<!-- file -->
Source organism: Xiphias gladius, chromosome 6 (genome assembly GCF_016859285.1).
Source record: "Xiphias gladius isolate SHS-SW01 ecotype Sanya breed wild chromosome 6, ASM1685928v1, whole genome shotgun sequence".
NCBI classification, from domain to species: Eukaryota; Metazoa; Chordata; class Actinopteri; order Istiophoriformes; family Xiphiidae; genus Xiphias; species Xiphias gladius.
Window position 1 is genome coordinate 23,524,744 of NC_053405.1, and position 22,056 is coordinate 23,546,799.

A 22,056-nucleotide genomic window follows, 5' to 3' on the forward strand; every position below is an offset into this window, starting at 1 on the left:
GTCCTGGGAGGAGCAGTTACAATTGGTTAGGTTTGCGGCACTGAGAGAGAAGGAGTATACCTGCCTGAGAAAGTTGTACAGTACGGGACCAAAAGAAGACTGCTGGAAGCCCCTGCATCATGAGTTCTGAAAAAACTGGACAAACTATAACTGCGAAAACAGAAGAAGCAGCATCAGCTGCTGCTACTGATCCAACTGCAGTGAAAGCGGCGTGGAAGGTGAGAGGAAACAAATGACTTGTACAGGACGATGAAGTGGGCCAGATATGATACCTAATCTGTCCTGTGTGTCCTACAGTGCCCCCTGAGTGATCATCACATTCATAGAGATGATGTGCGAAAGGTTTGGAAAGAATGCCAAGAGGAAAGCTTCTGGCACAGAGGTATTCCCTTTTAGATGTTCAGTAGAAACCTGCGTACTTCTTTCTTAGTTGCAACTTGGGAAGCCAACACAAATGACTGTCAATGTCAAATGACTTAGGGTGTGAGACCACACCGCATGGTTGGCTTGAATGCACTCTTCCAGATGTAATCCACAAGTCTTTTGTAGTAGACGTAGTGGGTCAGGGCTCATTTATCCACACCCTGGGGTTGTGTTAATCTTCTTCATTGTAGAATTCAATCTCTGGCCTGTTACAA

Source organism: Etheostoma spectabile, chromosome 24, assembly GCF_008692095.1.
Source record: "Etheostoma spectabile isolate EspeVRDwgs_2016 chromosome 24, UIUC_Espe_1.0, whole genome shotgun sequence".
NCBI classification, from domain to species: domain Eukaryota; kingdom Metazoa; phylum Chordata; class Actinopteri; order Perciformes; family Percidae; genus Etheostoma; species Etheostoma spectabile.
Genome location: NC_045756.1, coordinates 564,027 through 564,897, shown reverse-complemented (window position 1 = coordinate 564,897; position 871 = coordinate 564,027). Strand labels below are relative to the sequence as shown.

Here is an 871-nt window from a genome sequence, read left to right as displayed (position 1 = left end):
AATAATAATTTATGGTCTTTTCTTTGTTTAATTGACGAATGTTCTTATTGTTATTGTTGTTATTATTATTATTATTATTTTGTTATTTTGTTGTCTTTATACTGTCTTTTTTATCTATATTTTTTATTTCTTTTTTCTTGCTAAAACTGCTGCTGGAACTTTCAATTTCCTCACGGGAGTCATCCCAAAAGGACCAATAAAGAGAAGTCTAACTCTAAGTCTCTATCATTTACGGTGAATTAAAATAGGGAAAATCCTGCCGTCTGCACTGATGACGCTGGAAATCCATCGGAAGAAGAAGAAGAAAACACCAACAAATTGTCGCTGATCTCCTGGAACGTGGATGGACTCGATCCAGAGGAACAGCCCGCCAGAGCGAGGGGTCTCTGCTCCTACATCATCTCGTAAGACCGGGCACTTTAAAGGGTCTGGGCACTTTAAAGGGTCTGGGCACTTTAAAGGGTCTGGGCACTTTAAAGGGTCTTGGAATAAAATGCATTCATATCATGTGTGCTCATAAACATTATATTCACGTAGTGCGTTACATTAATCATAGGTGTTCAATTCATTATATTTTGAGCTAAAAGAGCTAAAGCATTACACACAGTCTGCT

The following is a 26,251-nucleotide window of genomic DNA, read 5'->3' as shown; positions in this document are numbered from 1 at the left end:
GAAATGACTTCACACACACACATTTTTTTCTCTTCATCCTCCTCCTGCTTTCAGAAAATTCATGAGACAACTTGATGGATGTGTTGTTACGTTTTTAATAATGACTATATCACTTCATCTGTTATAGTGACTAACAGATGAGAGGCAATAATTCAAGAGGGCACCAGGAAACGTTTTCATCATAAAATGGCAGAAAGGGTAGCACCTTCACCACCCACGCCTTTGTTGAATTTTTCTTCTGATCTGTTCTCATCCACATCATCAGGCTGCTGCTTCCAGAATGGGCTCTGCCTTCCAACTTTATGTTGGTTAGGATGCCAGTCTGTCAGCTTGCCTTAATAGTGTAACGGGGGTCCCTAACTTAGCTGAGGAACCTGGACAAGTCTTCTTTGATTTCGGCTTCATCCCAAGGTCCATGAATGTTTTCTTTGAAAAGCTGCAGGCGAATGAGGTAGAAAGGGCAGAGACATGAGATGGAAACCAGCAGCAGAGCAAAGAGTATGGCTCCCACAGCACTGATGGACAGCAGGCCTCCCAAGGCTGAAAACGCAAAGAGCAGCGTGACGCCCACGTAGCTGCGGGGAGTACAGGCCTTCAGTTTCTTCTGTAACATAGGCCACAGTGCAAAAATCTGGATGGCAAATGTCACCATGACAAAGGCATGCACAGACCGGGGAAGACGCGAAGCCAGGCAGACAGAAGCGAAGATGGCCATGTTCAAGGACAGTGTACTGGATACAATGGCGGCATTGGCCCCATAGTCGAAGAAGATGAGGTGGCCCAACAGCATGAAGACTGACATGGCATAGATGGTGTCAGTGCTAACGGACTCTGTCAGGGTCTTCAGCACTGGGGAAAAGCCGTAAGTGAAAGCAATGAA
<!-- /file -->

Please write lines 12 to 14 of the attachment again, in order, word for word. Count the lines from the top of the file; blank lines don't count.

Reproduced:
AATAATAATTTATGGTCTTTTCTTTGTTTAATTGACGAATGTTCTTATTGTTATTGTTGTTATTATTATTATTATTATTTTGTTATTTTGTTGTCTTTATACTGTCTTTTTTATCTATATTTTTTATTTCTTTTTTCTTGCTAAAACTGCTGCTGGAACTTTCAATTTCCTCACGGGAGTCATCCCAAAAGGACCAATAAAGAGAAGTCTAACTCTAAGTCTCTATCATTTACGGTGAATTAAAATAGGGAAAATCCTGCCGTCTGCACTGATGACGCTGGAAATCCATCGGAAGAAGAAGAAGAAAACACCAACAAATTGTCGCTGATCTCCTGGAACGTGGATGGACTCGATCCAGAGGAACAGCCCGCCAGAGCGAGGGGTCTCTGCTCCTACATCATCTCGTAAGACCGGGCACTTTAAAGGGTCTGGGCACTTTAAAGGGTCTGGGCACTTTAAAGGGTCTGGGCACTTTAAAGGGTCTTGGAATAAAATGCATTCATATCATGTGTGCTCATAAACATTATATTCACGTAGTGCGTTACATTAATCATAGGTGTTCAATTCATTATATTTTGAGCTAAAAGAGCTAAAGCATTACACACAGTCTGCT

The following is a 26,251-nucleotide window of genomic DNA, read 5'->3' as shown; positions in this document are numbered from 1 at the left end:
GAAATGACTTCACACACACACATTTTTTTCTCTTCATCCTCCTCCTGCTTTCAGAAAATTCATGAGACAACTTGATGGATGTGTTGTTACGTTTTTAATAATGACTATATCACTTCATCTGTTATAGTGACTAACAGATGAGAGGCAATAATTCAAGAGGGCACCAGGAAACGTTTTCATCATAAAATGGCAGAAAGGGTAGCACCTTCACCACCCACGCCTTTGTTGAATTTTTCTTCTGATCTGTTCTCATCCACATCATCAGGCTGCTGCTTCCAGAATGGGCTCTGCCTTCCAACTTTATGTTGGTTAGGATGCCAGTCTGTCAGCTTGCCTTAATAGTGTAACGGGGGTCCCTAACTTAGCTGAGGAACCTGGACAAGTCTTCTTTGATTTCGGCTTCATCCCAAGGTCCATGAATGTTTTCTTTGAAAAGCTGCAGGCGAATGAGGTAGAAAGGGCAGAGACATGAGATGGAAACCAGCAGCAGAGCAAAGAGTATGGCTCCCACAGCACTGATGGACAGCAGGCCTCCCAAGGCTGAAAACGCAAAGAGCAGCGTGACGCCCACGTAGCTGCGGGGAGTACAGGCCTTCAGTTTCTTCTGTAACATAGGCCACAGTGCAAAAATCTGGATGGCAAATGTCACCATGACAAAGGCATGCACAGACCGGGGAAGACGCGAAGCCAGGCAGACAGAAGCGAAGATGGCCATGTTCAAGGACAGTGTACTGGATACAATGGCGGCATTGGCCCCATAGTCGAAGAAGATGAGGTGGCCCAACAGCATGAAGACTGACATGGCATAGATGGTGTCAGTGCTAACGGACTCTGTCAGGGTCTTCAGCACTGGGGAAAAGCCGTAAGTGAAAGCAATGAA